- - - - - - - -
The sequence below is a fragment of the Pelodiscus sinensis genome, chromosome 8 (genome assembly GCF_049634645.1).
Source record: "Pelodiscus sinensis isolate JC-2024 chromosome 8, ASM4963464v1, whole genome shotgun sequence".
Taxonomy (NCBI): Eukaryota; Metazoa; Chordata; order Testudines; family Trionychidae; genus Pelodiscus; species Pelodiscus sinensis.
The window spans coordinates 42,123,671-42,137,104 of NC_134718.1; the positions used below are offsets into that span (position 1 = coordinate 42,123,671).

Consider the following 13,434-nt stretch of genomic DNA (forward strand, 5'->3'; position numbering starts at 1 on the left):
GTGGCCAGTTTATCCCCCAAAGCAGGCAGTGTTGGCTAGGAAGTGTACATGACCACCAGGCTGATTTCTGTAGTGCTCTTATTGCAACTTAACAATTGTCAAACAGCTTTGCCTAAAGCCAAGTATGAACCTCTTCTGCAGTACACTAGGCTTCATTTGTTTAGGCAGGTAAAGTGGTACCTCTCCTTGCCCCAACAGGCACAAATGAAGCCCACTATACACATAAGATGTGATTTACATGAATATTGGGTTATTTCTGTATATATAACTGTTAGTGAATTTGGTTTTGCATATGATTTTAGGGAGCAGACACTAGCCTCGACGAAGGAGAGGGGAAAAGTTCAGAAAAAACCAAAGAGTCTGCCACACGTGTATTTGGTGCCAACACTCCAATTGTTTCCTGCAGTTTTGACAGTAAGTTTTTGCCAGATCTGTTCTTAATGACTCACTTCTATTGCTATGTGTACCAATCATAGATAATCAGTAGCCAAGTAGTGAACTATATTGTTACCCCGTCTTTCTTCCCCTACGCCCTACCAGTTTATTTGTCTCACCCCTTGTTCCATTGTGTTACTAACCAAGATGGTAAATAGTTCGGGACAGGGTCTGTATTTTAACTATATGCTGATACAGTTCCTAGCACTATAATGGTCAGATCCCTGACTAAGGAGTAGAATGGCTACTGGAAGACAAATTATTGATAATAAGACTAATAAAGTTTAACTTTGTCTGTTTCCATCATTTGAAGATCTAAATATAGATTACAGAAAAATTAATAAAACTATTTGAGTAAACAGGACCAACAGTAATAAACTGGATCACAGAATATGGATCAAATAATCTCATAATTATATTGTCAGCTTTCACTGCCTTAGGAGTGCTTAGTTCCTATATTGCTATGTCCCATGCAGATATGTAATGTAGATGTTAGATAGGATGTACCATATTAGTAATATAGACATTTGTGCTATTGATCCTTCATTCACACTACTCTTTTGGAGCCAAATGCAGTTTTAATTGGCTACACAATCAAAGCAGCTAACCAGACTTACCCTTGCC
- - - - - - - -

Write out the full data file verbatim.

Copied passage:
The sequence below is a fragment of the Pelodiscus sinensis genome, chromosome 8 (genome assembly GCF_049634645.1).
Source record: "Pelodiscus sinensis isolate JC-2024 chromosome 8, ASM4963464v1, whole genome shotgun sequence".
Taxonomy (NCBI): Eukaryota; Metazoa; Chordata; order Testudines; family Trionychidae; genus Pelodiscus; species Pelodiscus sinensis.
The window spans coordinates 42,123,671-42,137,104 of NC_134718.1; the positions used below are offsets into that span (position 1 = coordinate 42,123,671).

Consider the following 13,434-nt stretch of genomic DNA (forward strand, 5'->3'; position numbering starts at 1 on the left):
GTGGCCAGTTTATCCCCCAAAGCAGGCAGTGTTGGCTAGGAAGTGTACATGACCACCAGGCTGATTTCTGTAGTGCTCTTATTGCAACTTAACAATTGTCAAACAGCTTTGCCTAAAGCCAAGTATGAACCTCTTCTGCAGTACACTAGGCTTCATTTGTTTAGGCAGGTAAAGTGGTACCTCTCCTTGCCCCAACAGGCACAAATGAAGCCCACTATACACATAAGATGTGATTTACATGAATATTGGGTTATTTCTGTATATATAACTGTTAGTGAATTTGGTTTTGCATATGATTTTAGGGAGCAGACACTAGCCTCGACGAAGGAGAGGGGAAAAGTTCAGAAAAAACCAAAGAGTCTGCCACACGTGTATTTGGTGCCAACACTCCAATTGTTTCCTGCAGTTTTGACAGTAAGTTTTTGCCAGATCTGTTCTTAATGACTCACTTCTATTGCTATGTGTACCAATCATAGATAATCAGTAGCCAAGTAGTGAACTATATTGTTACCCCGTCTTTCTTCCCCTACGCCCTACCAGTTTATTTGTCTCACCCCTTGTTCCATTGTGTTACTAACCAAGATGGTAAATAGTTCGGGACAGGGTCTGTATTTTAACTATATGCTGATACAGTTCCTAGCACTATAATGGTCAGATCCCTGACTAAGGAGTAGAATGGCTACTGGAAGACAAATTATTGATAATAAGACTAATAAAGTTTAACTTTGTCTGTTTCCATCATTTGAAGATCTAAATATAGATTACAGAAAAATTAATAAAACTATTTGAGTAAACAGGACCAACAGTAATAAACTGGATCACAGAATATGGATCAAATAATCTCATAATTATATTGTCAGCTTTCACTGCCTTAGGAGTGCTTAGTTCCTATATTGCTATGTCCCATGCAGATATGTAATGTAGATGTTAGATAGGATGTACCATATTAGTAATATAGACATTTGTGCTATTGATCCTTCATTCACACTACTCTTTTGGAGCCAAATGCAGTTTTAATTGGCTACACAATCAAAGCAGCTAACCAGACTTACCCTTGCC